What are highways?
A highway is a road that’s in the public domain and open to public use and which has one or more lanes for each direction of traffic. It differs from a general road in that it has a limited number of accesses from adjoining properties, and it doesn’t intersect any other type of road on the same level.
What is the fundamental difference between a highway and a freeway?
In Spain and other countries, there is a clear difference between a highway and a freeway. However, the following characteristics are generally agreed upon:
- There are separate lanes for each direction of traffic.
- Adjoining properties have limited access.
- They do not cross or are intersected by other roads or by railway or tram lines, or by any easements.
- The minimum speed is 60 km/h (any vehicle not reaching this required minimum must turn on its emergency lights and turn off the road at the nearest exit).
- The maximum speed is 120 km/h.
Although both share a restricted use of certain types of traffic, the fundamental difference is that the former (highways) allows other modes of transportation to travel on them (not only automobiles) because they are generally old radial roads that have been widened, and there are no alternate routes. Therefore, in these exceptional cases when there are no alternate paved roads or service roads, other types of vehicles may use the highway, including bikes, agricultural machinery, pack animals, etc.
An example: the Valladolid-Tordesillas section of the A-62, the Autovía de Castilla, was built by making use of the path of the N-620. Since there is no paved alternative along its entire length, this highway does not prohibit other types of vehicles from using it.
Another important difference is that no Spanish highway has a toll. However, the fact that freeways don’t have tolls doesn’t mean they are highways. The criterion for classification is still vehicular access or restriction based on the availability of alternative routes.
The third difference between highways and freeways is the number of entry and exit ramps. Highways are accessed by lanes for acceleration and deceleration, and there’s no limitation on the number of junctions; freeways, on the other hand, do tend to limit the number of entrances and exits.
The last key difference between freeways and highways lies in their layout; the former is specially designed to allow traffic to maintain a constant maximum speed. Freeways are designed with wide radius curves and have longer acceleration and deceleration lanes (something that’s common but not mandatory when designing highways).
In Argentina, the term “autovía” or highway is used to designate any road with separate lanes that has intersections at the same level. Argentina’s freeways, on the other hand, don’t have intersections at the same level. Two examples are Highway 2 and the Rosario-Córdoba Freeway.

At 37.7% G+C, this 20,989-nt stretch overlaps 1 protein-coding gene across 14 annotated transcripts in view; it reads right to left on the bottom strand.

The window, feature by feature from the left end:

What are other features of highways?
- Rest areas and road services.
- In the event of a road closure or traffic, the medium-sized highways have special openings that let cars travel in the opposite direction.
- There’s no limit on the number of entrances and exits.
- When two highways cross perpendicularly, a cloverleaf connection is made.
- If the highway intersects with other roads, it may use turn-offs or have road junctions.
What will the highways of the future look like?
When designing new roadway infrastructure projects or improving existing routes, there is much to consider. Not only is there the decision between building a freeway or a highway: the ecological footprint of the new infrastructure must be considered, as well as how new smart technologies can be integrated to improve traffic and the user experience.
The new forms of road management, like Cintra’s AIVIA Orchestrated Connected Corridors project, will make the following possible:
- Orchestrated, dynamic traffic management.
- Greater connectivity and sensorization along the road.
- Increasing roadway safety.
- Reducing travel time.
- Lowering traffic on the road.
- Fully harnessing innovations like 5G, advanced monitoring and simulation technologies, and sensory technology
Modern highway and freeway layouts must also take the ecological impact of construction into consideration. Companies like Ferrovial have increasingly focused on designing compensatory environmental measures to ensure the recovery of biodiversity in the area around the new highway.
Fun facts about highways
- The Meseta A-67 highway is the most expensive one built in Spain, costing €16 million per kilometer. This is because of its five viaducts, including the tallest in the country: the Montabliz Viaduct.
- In Spain, it is estimated that the average cost of a kilometer of highway is €6.2 million, while the average cost of a kilometer of freeway is €11 million.